YOU SPEND YOUR DAYS SUPPORTING OTHERS. WE’RE HERE TO SUPPORT YOU.
People who work in the helping professions are unique. You dedicate your life to helping others. Yet, the stress of your work often leaves you feeling drained, depleted and struggling to take care of yourself.
We’re here to help.
DO ANY OF THESE SOUND FAMILIAR?
- You chose your career to help people, but you’re so rundown you don’t enjoy your work.
- You used to love your job, but dread going to work everyday now.
- You struggle to take care of yourself and never feel renewed or rejuvenated, even after a long weekend.
- You’re thinking about changing careers or leaving the field you once loved so much.
As helping professionals, we see the best of the best and the worst of the worst of humanity, sometimes all in one day.
Whether you’re a teacher, social worker, therapist, nurse, or other helping professional, you’ve chosen a field that requires not only knowledge and experience, but compassion and empathy as well. When you have to use both your mind and your heart for your job, things like compassion fatigue, burn-out, and a general sense of overwhelm are common. In these fields, it takes a significant amount of mental and emotional energy to make it through the day and the respite you get during your time off never seems to be enough.
Compassion fatigue and burn-out can creep up without you even realizing it, and can have a significant impact on your quality of life. They can lead to things like depression and anxiety, and leave you feeling overwhelmed, overworked, and resentful of your students, patients, clients, teammates, boss, or company.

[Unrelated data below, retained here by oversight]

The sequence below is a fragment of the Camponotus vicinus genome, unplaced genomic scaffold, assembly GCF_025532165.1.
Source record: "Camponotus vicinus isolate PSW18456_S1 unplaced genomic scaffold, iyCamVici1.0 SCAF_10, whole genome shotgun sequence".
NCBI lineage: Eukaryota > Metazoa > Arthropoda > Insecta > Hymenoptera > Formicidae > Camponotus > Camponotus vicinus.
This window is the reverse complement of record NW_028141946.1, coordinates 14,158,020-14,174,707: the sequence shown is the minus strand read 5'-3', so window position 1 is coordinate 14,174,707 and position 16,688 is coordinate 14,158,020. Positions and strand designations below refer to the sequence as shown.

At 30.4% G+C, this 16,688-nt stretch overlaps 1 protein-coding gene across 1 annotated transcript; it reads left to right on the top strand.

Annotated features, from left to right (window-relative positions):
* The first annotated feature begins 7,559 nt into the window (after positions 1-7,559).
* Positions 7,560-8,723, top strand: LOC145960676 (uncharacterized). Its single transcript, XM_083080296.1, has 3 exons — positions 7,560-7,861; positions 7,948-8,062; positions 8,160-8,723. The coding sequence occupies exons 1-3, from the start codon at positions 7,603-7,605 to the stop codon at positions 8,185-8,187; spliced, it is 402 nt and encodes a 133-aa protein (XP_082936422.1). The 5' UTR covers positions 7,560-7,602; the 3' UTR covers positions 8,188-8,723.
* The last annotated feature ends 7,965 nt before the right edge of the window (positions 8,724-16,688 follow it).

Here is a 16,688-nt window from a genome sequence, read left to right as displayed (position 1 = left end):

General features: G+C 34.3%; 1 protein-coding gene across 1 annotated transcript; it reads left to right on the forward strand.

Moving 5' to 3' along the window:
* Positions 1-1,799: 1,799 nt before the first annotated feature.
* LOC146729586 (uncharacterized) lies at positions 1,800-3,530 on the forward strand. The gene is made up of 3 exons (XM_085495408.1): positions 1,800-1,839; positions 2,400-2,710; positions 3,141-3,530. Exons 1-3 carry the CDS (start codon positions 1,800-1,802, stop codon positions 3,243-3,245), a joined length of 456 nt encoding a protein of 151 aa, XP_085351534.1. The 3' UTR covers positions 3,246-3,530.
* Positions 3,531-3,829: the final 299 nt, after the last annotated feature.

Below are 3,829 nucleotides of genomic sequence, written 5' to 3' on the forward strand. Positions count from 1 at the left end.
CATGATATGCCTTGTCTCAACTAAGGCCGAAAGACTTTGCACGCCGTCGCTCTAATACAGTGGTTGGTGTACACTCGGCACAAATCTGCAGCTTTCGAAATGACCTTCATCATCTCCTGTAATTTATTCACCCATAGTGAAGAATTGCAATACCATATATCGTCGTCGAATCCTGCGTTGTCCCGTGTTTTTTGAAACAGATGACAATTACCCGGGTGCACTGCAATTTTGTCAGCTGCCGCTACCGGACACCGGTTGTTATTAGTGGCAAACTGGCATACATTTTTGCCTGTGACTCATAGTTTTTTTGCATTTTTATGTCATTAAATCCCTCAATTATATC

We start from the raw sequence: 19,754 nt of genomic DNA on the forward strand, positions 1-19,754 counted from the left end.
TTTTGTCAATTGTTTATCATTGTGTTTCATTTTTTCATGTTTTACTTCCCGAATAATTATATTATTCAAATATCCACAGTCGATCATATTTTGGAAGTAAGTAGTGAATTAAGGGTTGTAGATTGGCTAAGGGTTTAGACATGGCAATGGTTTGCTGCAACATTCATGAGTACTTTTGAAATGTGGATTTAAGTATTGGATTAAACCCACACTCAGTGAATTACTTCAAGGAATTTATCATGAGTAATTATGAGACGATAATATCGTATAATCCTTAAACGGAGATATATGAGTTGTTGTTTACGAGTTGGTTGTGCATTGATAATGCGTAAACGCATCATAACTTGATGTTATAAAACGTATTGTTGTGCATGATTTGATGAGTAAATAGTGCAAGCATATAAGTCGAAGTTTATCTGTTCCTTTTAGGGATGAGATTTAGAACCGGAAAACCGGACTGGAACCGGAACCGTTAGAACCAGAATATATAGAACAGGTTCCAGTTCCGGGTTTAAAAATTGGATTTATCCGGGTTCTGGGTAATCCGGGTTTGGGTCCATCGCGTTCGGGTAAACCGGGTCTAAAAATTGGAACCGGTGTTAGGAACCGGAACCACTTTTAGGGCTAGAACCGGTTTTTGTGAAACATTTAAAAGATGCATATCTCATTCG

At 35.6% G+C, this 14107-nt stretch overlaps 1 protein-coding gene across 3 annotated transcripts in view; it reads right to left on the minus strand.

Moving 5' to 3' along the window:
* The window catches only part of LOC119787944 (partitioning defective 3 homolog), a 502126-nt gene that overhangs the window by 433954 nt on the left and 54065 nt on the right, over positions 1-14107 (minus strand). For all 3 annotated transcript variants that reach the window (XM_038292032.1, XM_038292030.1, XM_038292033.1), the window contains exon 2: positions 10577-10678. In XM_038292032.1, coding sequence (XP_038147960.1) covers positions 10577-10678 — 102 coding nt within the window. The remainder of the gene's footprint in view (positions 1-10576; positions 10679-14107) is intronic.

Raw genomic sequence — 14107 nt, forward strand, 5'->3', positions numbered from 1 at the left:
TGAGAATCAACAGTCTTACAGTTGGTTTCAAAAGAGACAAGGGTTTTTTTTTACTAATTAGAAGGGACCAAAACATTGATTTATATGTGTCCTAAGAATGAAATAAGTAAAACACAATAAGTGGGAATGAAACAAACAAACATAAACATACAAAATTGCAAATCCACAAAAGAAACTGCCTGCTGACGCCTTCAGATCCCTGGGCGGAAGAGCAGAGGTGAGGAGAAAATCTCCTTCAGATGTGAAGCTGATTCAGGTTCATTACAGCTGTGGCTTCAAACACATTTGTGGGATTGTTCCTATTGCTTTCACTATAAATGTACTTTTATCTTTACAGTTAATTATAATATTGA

Life is not meant to be lived this way – therapy can help you create more work-life balance and start enjoying your career again.
LEARN HOW TO PUT YOURSELF FIRST.
“Self-compassion is simply giving the same kindness to ourselves that we would give to others.” – Christopher Germer
The therapists at Lincoln Park Therapy Group recognize and appreciate the unique experiences of those in the helping professions. We help you combat compassion fatigue and learn how to prioritize your own self-care so you can continue to make a positive difference in the lives of your students, clients, or patients. During counseling, you will focus on developing the coping skills needed to deal with the stress of your job, explore how to set boundaries at work and at home, and strengthen your communication skills to advocate for yourself. As a helping professional, you’re used to putting everyone else’s needs above your own. We help you learn how to get your own needs met, too.
What would it be like to love your job again?
At Lincoln Park Therapy Group, we use a solution-focused, strengths-based approach to help you deal with the stressors of your job. Through this approach, we focus not only on the emotions that you’re dealing with, but also on tools you can use to help manage your stress. Together, we identify your strengths and talents, figure out how to use them to problem-solve, and come up with strategies that you can implement to help you rediscover the love you had for your job.
HOW DO I KNOW I NEED COUNSELING?
This is a great question and one we hear frequently. If you find yourself experiencing any of these symptoms regularly, it’s likely that counseling would be helpful to you:
- Difficulty getting out of bed and starting your day before work.
- A general sense of anger, resentment, or frustration when you think about your job.
- Crying often before, during, or after your workday.
- Frequently thinking about quitting your job or finding a new job.
- Feeling less patient and more agitated, stressed out, or irritable than usual, especially at work.
- Difficulty concentrating on tasks or procrastinating more than usual.
Did you know that life doesn’t have to be this way? We can help you work your way out of the depression and learn to enjoy life again.
You became a helping professional because of your strong desire to make a difference in other people’s lives. We can help you get your love and desire for your work back. Contact us today for support. We’d love to meet you.